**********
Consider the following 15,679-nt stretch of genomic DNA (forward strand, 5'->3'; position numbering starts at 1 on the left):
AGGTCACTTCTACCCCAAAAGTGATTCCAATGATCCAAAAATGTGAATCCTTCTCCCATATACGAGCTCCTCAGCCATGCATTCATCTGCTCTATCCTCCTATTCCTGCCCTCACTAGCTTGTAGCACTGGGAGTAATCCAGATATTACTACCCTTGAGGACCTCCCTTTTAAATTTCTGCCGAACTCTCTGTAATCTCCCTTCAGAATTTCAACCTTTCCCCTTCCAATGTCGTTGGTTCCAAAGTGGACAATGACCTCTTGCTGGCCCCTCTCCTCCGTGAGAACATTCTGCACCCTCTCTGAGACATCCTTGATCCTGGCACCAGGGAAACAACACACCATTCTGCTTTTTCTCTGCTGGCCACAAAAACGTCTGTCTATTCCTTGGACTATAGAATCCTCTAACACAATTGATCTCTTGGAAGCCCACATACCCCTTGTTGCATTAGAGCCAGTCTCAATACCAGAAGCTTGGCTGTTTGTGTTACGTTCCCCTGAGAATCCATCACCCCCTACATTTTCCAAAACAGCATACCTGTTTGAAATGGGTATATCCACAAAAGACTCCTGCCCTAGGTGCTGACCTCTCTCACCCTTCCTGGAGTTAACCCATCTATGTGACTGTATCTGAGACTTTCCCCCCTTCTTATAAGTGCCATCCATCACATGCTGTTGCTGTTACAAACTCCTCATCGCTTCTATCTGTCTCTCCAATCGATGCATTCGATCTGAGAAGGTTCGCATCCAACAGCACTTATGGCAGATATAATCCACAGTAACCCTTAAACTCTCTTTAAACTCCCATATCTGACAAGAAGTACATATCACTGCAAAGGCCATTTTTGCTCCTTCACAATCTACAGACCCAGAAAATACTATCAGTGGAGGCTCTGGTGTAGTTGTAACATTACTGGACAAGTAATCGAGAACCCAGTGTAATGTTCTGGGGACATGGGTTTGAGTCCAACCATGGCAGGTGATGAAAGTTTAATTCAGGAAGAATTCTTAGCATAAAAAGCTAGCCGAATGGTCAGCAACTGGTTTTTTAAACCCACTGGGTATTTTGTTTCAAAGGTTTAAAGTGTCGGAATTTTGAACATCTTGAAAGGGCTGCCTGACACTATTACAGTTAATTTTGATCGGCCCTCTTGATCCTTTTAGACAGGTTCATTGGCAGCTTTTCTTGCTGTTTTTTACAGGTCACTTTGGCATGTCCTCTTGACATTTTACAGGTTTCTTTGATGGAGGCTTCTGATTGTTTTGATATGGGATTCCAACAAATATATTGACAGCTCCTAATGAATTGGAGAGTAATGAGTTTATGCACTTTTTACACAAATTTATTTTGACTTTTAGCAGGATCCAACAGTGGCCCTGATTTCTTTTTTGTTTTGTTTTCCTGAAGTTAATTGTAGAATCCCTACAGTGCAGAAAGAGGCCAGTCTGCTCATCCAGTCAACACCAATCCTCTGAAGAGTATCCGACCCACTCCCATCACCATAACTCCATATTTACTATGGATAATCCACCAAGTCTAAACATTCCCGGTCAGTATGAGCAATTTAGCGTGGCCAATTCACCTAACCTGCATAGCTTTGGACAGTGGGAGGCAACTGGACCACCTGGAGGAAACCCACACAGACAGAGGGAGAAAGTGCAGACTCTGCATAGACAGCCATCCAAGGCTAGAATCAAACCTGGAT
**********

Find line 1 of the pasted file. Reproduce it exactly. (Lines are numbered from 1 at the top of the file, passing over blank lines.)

Consider the following 15,679-nt stretch of genomic DNA (forward strand, 5'->3'; position numbering starts at 1 on the left):